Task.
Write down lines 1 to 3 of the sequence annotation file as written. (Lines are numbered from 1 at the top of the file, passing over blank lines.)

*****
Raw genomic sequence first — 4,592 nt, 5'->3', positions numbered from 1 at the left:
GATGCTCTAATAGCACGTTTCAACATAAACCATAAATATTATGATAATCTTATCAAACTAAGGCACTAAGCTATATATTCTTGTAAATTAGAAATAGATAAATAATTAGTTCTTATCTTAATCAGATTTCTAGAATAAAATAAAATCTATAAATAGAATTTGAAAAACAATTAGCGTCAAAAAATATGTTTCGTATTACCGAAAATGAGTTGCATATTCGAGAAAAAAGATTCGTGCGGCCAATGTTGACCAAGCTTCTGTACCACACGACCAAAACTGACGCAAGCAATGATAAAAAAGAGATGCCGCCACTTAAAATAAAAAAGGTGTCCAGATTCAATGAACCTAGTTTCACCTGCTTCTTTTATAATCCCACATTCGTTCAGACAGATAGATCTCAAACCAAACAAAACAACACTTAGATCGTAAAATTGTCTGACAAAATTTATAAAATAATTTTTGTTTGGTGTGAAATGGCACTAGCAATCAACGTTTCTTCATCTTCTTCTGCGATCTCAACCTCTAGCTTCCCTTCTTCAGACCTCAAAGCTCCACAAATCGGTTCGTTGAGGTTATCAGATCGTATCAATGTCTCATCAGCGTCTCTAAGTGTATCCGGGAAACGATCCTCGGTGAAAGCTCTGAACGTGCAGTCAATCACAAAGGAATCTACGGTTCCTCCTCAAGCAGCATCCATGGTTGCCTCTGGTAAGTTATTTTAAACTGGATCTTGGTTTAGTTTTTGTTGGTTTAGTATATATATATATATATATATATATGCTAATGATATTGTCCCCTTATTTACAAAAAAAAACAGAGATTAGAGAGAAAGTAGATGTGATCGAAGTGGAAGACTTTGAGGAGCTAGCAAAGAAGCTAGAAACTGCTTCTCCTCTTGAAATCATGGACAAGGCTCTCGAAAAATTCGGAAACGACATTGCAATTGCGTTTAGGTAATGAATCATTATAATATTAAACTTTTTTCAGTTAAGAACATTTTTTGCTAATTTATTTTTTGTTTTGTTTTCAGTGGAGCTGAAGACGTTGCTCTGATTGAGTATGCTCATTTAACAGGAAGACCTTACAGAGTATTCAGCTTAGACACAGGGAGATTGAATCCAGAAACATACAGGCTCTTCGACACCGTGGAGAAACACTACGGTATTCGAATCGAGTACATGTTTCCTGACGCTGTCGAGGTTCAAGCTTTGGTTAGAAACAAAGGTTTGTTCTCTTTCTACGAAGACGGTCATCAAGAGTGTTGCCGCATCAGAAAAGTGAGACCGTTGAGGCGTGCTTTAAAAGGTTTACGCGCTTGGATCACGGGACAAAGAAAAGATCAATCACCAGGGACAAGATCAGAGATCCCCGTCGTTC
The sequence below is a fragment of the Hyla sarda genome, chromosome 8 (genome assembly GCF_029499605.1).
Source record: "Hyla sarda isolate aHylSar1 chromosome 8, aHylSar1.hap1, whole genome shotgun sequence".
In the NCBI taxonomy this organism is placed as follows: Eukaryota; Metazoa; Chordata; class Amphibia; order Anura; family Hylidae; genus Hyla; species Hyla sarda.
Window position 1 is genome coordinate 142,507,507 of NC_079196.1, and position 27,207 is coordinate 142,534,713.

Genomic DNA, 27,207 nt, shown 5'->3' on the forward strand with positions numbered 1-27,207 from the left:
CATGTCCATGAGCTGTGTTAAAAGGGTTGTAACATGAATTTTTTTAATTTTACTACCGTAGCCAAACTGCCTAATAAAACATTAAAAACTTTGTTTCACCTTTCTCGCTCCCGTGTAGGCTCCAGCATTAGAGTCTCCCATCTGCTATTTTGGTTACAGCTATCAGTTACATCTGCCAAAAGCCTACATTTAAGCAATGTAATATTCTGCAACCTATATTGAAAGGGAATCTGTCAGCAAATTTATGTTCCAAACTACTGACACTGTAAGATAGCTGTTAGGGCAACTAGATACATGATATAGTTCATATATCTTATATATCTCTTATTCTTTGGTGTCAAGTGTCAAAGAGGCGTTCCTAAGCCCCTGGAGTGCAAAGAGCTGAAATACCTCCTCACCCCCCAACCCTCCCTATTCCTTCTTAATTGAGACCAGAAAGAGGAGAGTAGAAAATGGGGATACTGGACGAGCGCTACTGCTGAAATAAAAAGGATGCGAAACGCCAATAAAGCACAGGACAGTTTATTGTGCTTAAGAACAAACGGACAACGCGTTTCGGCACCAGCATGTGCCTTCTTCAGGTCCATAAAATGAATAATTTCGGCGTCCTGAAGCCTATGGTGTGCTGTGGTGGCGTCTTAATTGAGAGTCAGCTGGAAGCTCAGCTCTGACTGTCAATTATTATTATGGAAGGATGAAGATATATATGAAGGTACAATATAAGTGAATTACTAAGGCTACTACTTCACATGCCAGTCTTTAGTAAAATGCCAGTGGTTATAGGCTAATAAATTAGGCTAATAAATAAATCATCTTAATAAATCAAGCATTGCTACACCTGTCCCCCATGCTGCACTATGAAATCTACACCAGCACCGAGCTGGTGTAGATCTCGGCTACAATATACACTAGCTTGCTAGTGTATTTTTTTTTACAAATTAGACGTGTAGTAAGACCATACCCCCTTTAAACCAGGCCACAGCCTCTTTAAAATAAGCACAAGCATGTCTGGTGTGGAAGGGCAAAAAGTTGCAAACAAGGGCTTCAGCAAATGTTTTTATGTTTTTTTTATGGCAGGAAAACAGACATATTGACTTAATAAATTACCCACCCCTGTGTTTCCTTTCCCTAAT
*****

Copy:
Raw genomic sequence first — 4,592 nt, 5'->3', positions numbered from 1 at the left:
GATGCTCTAATAGCACGTTTCAACATAAACCATAAATATTATGATAATCTTATCAAACTAAGGCACTAAGCTATATATTCTTGTAAATTAGAAATAGATAAATAATTAGTTCTTATCTTAATCAGATTTCTAGAATAAAATAAAATCTATAAATAGAATTTGAAAAACAATTAGCGTCAAAAAATATGTTTCGTATTACCGAAAATGAGTTGCATATTCGAGAAAAAAGATTCGTGCGGCCAATGTTGACCAAGCTTCTGTACCACACGACCAAAACTGACGCAAGCAATGATAAAAAAGAGATGCCGCCACTTAAAATAAAAAAGGTGTCCAGATTCAATGAACCTAGTTTCACCTGCTTCTTTTATAATCCCACATTCGTTCAGACAGATAGATCTCAAACCAAACAAAACAACACTTAGATCGTAAAATTGTCTGACAAAATTTATAAAATAATTTTTGTTTGGTGTGAAATGGCACTAGCAATCAACGTTTCTTCATCTTCTTCTGCGATCTCAACCTCTAGCTTCCCTTCTTCAGACCTCAAAGCTCCACAAATCGGTTCGTTGAGGTTATCAGATCGTATCAATGTCTCATCAGCGTCTCTAAGTGTATCCGGGAAACGATCCTCGGTGAAAGCTCTGAACGTGCAGTCAATCACAAAGGAATCTACGGTTCCTCCTCAAGCAGCATCCATGGTTGCCTCTGGTAAGTTATTTTAAACTGGATCTTGGTTTAGTTTTTGTTGGTTTAGTATATATATATATATATATATATATGCTAATGATATTGTCCCCTTATTTACAAAAAAAAACAGAGATTAGAGAGAAAGTAGATGTGATCGAAGTGGAAGACTTTGAGGAGCTAGCAAAGAAGCTAGAAACTGCTTCTCCTCTTGAAATCATGGACAAGGCTCTCGAAAAATTCGGAAACGACATTGCAATTGCGTTTAGGTAATGAATCATTATAATATTAAACTTTTTTCAGTTAAGAACATTTTTTGCTAATTTATTTTTTGTTTTGTTTTCAGTGGAGCTGAAGACGTTGCTCTGATTGAGTATGCTCATTTAACAGGAAGACCTTACAGAGTATTCAGCTTAGACACAGGGAGATTGAATCCAGAAACATACAGGCTCTTCGACACCGTGGAGAAACACTACGGTATTCGAATCGAGTACATGTTTCCTGACGCTGTCGAGGTTCAAGCTTTGGTTAGAAACAAAGGTTTGTTCTCTTTCTACGAAGACGGTCATCAAGAGTGTTGCCGCATCAGAAAAGTGAGACCGTTGAGGCGTGCTTTAAAAGGTTTACGCGCTTGGATCACGGGACAAAGAAAAGATCAATCACCAGGGACAAGATCAGAGATCCCCGTCGTTC
The sequence below is a fragment of the Hyla sarda genome, chromosome 8 (genome assembly GCF_029499605.1).